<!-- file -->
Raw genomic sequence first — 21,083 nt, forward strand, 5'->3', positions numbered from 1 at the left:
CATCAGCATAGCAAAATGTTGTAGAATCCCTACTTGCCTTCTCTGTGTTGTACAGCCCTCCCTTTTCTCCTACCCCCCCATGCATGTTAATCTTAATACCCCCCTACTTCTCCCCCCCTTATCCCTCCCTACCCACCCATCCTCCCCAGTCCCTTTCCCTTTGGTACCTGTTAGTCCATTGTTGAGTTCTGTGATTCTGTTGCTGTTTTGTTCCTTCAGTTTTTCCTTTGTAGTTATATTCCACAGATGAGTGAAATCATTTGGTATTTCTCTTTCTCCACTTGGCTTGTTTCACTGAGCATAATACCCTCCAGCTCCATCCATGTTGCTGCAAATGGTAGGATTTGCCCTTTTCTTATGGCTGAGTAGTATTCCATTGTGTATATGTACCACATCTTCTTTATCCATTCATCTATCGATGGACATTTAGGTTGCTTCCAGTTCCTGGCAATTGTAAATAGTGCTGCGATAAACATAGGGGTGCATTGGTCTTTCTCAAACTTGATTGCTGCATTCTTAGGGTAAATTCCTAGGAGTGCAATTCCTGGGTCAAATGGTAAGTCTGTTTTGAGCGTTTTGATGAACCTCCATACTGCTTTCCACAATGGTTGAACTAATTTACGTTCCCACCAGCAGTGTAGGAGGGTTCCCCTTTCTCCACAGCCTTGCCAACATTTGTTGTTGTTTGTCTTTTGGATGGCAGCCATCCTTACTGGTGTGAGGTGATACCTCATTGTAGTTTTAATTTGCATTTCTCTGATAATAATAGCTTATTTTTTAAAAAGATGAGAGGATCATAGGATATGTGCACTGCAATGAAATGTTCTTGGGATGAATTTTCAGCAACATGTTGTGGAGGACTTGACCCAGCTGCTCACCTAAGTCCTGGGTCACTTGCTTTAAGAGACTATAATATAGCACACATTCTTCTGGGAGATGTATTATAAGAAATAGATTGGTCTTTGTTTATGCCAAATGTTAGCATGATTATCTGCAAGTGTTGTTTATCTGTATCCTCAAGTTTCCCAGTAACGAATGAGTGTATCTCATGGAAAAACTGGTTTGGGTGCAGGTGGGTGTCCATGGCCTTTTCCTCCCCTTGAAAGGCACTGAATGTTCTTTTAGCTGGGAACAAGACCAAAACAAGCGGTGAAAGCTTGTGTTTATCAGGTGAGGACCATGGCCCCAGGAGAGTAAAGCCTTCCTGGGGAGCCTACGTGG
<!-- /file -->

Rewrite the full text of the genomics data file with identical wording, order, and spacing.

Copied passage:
Raw genomic sequence first — 21,083 nt, forward strand, 5'->3', positions numbered from 1 at the left:
CATCAGCATAGCAAAATGTTGTAGAATCCCTACTTGCCTTCTCTGTGTTGTACAGCCCTCCCTTTTCTCCTACCCCCCCATGCATGTTAATCTTAATACCCCCCTACTTCTCCCCCCCTTATCCCTCCCTACCCACCCATCCTCCCCAGTCCCTTTCCCTTTGGTACCTGTTAGTCCATTGTTGAGTTCTGTGATTCTGTTGCTGTTTTGTTCCTTCAGTTTTTCCTTTGTAGTTATATTCCACAGATGAGTGAAATCATTTGGTATTTCTCTTTCTCCACTTGGCTTGTTTCACTGAGCATAATACCCTCCAGCTCCATCCATGTTGCTGCAAATGGTAGGATTTGCCCTTTTCTTATGGCTGAGTAGTATTCCATTGTGTATATGTACCACATCTTCTTTATCCATTCATCTATCGATGGACATTTAGGTTGCTTCCAGTTCCTGGCAATTGTAAATAGTGCTGCGATAAACATAGGGGTGCATTGGTCTTTCTCAAACTTGATTGCTGCATTCTTAGGGTAAATTCCTAGGAGTGCAATTCCTGGGTCAAATGGTAAGTCTGTTTTGAGCGTTTTGATGAACCTCCATACTGCTTTCCACAATGGTTGAACTAATTTACGTTCCCACCAGCAGTGTAGGAGGGTTCCCCTTTCTCCACAGCCTTGCCAACATTTGTTGTTGTTTGTCTTTTGGATGGCAGCCATCCTTACTGGTGTGAGGTGATACCTCATTGTAGTTTTAATTTGCATTTCTCTGATAATAATAGCTTATTTTTTAAAAAGATGAGAGGATCATAGGATATGTGCACTGCAATGAAATGTTCTTGGGATGAATTTTCAGCAACATGTTGTGGAGGACTTGACCCAGCTGCTCACCTAAGTCCTGGGTCACTTGCTTTAAGAGACTATAATATAGCACACATTCTTCTGGGAGATGTATTATAAGAAATAGATTGGTCTTTGTTTATGCCAAATGTTAGCATGATTATCTGCAAGTGTTGTTTATCTGTATCCTCAAGTTTCCCAGTAACGAATGAGTGTATCTCATGGAAAAACTGGTTTGGGTGCAGGTGGGTGTCCATGGCCTTTTCCTCCCCTTGAAAGGCACTGAATGTTCTTTTAGCTGGGAACAAGACCAAAACAAGCGGTGAAAGCTTGTGTTTATCAGGTGAGGACCATGGCCCCAGGAGAGTAAAGCCTTCCTGGGGAGCCTACGTGG